Two weeks ago, they invaded Commons. Clad in bright red lanyards and clinging to their parents — they’d probably cling a lot tighter if they knew about the latest wave of dining hall health reports; want some pink slime with that ice cream? — Penn’s latest crop of accepted early decision students bombarded campus for Connected Quaker Days.
They were small. They were scared. They wanted to know what the hell “the Quad thing” was. More importantly, they were the largest early decision class in Penn’s history.
According to the Office of Undergraduate Admissions, 54.9 percent of the Class of 2019 has been filled with ED students. That’s up from a 53.7 percent ED fill rate for my freshman class. The number of early decision students accepted has increased dramatically over the years, with just 45 percent of the Class of 2008 comprised of ED. The class of 2020 will likely feature a hefty amount of ED students.
And well it should.
Penn should prioritize accepting students who are genuinely excited about our school. Early decision students know that Penn appeals to them, and they have already crafted a vision of their lives here. They’ll work to generate a Penn-specific culture. A school as huge as Penn shouldn’t have a concrete vision of itself, but having such a large cluster of a student body bursting with Penn love enhances our environment. Admissions should try to find the most qualified and interested students, but we should also reward those who can truly see themselves here.
I’ve written before about Penn’s inferiority complex. We follow the rankings. We watch ourselves. It kills us that Penn doesn’t get instant name recognition — personally, I think it’s nice that we have the ego take-down when my dentist asks me how I’m enjoying State College — but it grates on all of us after a while. During NSO, I surrounded myself with a cluster of kids who knew each other from ED days. There was a marked difference between those of us who have wanted to go to Penn since our early years of high school — maybe earlier — and those who were bitter about not getting into Stanford. As someone who’s loved Penn since my junior year of high school, I have a hard time stomaching groans about how we’re “not HYP” or how we’ll never catch up in the race to drop admissions percentages like they’re hot. Too many Penn students take our university for granted. We need to appreciate Penn in its own right — an easy first step is to increase the number of students who already do that.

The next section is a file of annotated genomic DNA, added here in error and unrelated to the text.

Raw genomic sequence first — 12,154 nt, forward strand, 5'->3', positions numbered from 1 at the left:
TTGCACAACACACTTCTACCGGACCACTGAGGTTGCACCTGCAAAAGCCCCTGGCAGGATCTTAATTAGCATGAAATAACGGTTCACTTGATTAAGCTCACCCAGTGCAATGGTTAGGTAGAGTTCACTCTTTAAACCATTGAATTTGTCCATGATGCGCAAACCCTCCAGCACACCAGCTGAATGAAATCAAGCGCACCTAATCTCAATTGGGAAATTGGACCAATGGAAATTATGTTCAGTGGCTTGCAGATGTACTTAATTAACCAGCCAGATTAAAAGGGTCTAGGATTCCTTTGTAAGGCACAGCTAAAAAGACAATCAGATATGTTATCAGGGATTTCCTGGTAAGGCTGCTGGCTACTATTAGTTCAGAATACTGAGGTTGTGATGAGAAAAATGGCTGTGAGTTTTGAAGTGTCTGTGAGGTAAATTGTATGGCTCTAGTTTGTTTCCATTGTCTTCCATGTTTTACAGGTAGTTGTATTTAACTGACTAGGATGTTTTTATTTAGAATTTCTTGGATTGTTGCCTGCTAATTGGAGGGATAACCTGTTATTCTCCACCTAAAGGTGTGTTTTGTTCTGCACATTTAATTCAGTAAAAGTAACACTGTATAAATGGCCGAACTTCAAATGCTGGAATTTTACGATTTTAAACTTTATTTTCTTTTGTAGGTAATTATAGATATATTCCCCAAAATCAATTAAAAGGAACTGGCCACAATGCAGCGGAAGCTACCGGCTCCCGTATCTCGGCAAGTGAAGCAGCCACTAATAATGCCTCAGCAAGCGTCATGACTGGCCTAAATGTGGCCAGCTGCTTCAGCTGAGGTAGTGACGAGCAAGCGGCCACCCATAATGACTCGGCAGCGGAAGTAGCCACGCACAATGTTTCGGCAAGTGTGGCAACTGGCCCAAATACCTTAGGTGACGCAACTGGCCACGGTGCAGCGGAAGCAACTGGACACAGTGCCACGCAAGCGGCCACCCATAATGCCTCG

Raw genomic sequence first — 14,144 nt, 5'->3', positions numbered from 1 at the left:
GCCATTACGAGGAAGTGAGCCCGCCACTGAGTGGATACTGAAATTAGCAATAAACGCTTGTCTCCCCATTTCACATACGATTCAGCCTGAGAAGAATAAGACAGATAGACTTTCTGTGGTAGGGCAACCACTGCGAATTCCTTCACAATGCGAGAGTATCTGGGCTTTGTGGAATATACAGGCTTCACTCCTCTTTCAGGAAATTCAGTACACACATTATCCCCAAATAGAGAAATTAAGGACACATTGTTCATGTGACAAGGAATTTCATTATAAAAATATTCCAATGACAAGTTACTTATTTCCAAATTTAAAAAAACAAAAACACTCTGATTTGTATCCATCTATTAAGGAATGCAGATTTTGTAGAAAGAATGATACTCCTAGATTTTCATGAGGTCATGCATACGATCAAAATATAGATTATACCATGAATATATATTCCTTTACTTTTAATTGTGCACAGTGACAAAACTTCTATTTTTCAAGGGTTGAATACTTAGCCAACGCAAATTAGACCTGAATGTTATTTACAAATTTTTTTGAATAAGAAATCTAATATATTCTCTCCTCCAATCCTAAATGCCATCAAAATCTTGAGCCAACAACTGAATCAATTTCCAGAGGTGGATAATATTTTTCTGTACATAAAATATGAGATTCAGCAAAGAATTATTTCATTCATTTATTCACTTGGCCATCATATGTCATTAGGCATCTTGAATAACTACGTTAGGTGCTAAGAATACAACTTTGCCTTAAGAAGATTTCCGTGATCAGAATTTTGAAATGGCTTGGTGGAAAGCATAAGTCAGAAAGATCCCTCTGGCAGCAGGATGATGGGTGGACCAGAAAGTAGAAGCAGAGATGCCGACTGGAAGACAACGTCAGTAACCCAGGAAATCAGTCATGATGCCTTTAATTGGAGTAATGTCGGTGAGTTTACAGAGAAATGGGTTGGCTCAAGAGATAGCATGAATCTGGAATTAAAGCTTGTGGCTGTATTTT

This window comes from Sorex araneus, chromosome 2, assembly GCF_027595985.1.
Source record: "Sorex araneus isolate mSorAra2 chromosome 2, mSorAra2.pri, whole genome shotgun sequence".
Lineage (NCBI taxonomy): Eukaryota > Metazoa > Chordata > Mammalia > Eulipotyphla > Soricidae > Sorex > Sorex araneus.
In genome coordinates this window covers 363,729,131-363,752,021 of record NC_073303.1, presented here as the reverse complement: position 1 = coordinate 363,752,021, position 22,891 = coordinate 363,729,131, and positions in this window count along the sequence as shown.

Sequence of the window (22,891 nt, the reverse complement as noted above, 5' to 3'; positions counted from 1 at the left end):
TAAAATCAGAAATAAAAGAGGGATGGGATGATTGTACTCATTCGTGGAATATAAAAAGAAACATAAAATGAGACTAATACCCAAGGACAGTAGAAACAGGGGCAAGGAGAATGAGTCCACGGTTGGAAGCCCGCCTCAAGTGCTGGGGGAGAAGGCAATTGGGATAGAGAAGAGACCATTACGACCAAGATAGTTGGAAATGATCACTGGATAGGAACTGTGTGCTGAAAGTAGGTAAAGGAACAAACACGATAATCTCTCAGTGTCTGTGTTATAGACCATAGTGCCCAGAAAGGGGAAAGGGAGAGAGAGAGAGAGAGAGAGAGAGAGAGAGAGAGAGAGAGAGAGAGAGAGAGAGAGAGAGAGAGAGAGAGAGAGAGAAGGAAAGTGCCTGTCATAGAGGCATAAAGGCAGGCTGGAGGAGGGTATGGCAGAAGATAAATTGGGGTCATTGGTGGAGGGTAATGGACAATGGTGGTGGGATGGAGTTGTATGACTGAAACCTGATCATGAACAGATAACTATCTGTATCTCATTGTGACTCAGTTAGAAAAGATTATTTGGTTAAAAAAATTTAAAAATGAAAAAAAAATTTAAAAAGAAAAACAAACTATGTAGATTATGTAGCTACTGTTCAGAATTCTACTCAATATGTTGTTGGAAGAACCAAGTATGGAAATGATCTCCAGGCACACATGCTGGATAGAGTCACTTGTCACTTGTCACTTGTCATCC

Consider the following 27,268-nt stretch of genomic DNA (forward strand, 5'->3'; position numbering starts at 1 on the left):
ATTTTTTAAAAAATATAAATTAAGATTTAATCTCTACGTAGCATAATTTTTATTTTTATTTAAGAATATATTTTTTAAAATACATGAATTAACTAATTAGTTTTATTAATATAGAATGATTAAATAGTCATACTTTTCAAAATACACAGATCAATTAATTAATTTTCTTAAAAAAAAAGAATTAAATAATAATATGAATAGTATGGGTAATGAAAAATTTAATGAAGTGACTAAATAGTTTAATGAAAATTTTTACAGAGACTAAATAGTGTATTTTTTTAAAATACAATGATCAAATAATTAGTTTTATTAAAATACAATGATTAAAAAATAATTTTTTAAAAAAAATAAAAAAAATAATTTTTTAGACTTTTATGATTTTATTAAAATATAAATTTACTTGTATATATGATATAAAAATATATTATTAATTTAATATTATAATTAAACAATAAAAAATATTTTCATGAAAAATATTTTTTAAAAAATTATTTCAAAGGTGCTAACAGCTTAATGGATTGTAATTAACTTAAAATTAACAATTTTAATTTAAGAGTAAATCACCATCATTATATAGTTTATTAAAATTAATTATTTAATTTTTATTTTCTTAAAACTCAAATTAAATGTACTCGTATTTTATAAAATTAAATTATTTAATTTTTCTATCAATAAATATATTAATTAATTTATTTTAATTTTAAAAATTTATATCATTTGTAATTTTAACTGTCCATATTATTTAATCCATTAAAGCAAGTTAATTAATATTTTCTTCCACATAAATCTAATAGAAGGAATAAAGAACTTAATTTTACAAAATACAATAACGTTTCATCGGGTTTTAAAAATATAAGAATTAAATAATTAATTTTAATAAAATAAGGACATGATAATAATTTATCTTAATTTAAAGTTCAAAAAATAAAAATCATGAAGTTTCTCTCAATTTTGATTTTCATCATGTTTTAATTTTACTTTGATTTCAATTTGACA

Of course, I’m biased. I was lucky to live near enough to Penn to tour it. I stepped onto Locust, and I knew it was home. Not everyone can feel that instant connection — and more importantly, not enough high school students have access to it. The University should work on promoting its Early Decision policies to lower-income communities. Penn should work with organizations like QuestBridge, which works with high-achieving, low-income students, and others that help underserved groups through the college admissions process. Moreover, there’s a common misperception that accepted ED students have to attend Penn even if their financial aid awards are not satisfactory. That’s just not true. I know of someone who was accepted to Penn ED, but didn’t receive adequate financial aid and decided to attend another school. While I wouldn’t call that a success story, it’s proof that Penn keeps its word.
Many of my friends were Regular Decision, and they absolutely love Penn. Their Quaker pride isn’t any less valid or real than that of ED students. But those who already feel the pull towards Locust Walk should be rewarded. There’s a benefit to surrounding ourselves with those who are proud to be at Penn — not wary that they didn’t get into whatever their other first choice Ivy was. Let’s embrace those who embrace Penn.Comments powered by Disqus
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